Artist Chris Burden created, among many other things, Urban Light, an installation of 202 antique cast iron street lights outside the Los Angeles County Museum of Art, and Metropolis II, a city model inside the same museum immersed with 1,200 matchbox cars. Burden has passed away at age 69, reportedly from a battle with Melanoma.
Los Angeles County Museum of Art
5905 Wilshire Boulevard, Los Angeles, California
Metropolis II is a kinetic sculpture by American artist Chris Burden, who is probably best known for his 1971 performance piece Shoot, in which an assistant wielding a .22 rifle shot him in the left arm. Part of LACMA’s permanent collection and on view multiple times per week, the sculpture is modeled after a fast paced, frenetic modern city.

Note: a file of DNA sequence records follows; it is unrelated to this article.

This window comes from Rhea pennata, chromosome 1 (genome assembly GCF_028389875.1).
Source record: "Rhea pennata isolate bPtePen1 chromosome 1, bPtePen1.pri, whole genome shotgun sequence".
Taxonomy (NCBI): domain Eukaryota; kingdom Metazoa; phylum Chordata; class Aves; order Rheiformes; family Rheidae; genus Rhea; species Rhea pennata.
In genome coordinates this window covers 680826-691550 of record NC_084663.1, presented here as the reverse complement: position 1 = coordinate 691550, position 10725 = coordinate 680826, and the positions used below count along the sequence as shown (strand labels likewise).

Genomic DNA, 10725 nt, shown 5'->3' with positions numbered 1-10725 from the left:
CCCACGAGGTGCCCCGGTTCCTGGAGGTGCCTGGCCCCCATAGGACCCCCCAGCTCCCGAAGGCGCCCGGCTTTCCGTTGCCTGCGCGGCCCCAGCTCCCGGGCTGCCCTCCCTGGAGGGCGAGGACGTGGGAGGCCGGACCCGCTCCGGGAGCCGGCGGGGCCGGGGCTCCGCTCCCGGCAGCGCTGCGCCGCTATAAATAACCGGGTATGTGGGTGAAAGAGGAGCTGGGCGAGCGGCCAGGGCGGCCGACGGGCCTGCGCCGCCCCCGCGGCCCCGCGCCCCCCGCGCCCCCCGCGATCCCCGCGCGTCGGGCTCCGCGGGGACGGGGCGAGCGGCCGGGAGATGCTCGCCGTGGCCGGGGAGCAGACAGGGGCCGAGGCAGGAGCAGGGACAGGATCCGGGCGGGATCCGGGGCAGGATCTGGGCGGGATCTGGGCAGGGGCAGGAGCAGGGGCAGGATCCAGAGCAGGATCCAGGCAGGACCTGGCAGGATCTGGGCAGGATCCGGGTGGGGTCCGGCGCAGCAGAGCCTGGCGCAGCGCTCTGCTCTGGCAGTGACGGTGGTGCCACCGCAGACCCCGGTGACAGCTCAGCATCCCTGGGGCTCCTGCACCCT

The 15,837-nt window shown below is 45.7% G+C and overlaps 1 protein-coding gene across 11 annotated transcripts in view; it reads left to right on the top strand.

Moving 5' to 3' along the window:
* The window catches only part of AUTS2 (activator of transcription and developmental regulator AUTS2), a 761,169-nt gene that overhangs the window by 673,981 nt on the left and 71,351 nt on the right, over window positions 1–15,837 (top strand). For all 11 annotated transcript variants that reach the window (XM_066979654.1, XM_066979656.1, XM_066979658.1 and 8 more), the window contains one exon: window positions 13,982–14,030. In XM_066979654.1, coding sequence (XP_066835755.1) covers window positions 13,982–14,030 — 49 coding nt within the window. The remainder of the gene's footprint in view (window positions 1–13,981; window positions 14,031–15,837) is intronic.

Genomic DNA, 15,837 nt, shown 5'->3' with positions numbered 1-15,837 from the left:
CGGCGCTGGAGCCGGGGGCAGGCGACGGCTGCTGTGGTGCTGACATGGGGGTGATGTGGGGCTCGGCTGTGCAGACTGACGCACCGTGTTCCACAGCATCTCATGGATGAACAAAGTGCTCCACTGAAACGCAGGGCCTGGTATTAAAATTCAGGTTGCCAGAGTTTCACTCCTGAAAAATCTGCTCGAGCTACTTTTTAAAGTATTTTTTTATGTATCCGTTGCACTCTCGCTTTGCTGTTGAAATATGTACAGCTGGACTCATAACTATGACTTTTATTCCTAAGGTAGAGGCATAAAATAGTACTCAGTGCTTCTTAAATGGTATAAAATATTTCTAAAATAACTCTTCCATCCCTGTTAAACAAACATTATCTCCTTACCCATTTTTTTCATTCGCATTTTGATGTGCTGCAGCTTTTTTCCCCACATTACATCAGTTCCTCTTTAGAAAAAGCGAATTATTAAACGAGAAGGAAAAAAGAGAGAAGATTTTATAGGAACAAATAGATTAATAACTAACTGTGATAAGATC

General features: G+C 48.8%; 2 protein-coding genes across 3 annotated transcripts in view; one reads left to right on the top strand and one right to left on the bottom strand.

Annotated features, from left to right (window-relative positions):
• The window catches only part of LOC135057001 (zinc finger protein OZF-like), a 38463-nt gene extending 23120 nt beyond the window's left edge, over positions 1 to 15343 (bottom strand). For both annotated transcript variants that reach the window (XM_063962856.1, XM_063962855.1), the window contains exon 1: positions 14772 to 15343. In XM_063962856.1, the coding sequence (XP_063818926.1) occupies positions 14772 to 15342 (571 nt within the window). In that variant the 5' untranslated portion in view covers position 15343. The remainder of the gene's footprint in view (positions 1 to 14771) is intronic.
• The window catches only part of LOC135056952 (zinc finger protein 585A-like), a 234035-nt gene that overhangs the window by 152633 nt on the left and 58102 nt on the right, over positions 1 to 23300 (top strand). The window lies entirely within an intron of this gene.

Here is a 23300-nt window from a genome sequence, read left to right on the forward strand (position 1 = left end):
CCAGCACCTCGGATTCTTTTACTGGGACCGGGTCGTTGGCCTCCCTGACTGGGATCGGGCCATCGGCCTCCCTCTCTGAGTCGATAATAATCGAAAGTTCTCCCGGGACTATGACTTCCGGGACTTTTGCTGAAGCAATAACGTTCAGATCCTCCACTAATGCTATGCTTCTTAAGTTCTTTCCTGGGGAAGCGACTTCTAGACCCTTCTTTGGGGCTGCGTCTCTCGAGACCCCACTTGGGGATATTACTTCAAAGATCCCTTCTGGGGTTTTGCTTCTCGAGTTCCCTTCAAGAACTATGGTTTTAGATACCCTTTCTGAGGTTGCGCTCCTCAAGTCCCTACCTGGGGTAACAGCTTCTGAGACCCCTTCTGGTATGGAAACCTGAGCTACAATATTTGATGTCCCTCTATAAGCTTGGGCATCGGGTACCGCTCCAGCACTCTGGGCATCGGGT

Metropolis II, opening at LACMA on January 14, is installation artist Chris Burden’s action-packed, raucous, optimistic view of Los Angeles sometime in the not-to-distant future. Eleven-hundred custom-made, die-cast cars, about twice the size of a Matchbox car, race through a multilevel system of 18 roadways that twist and turn and undulate amid buildings that seem vaguely familiar but are not replicas of any specific landmark (although, strangely, there is what looks like an Eiffel Tower). The cars whip along on a plastic roadway at fantastic speeds, producing an enormous din that echoes off the gallery walls like the incessant roar of real-life freeway traffic. HO-scale trains and 1930s-era trolley cars roll along tracks of their own, adding a cheerful nostalgia to the mix.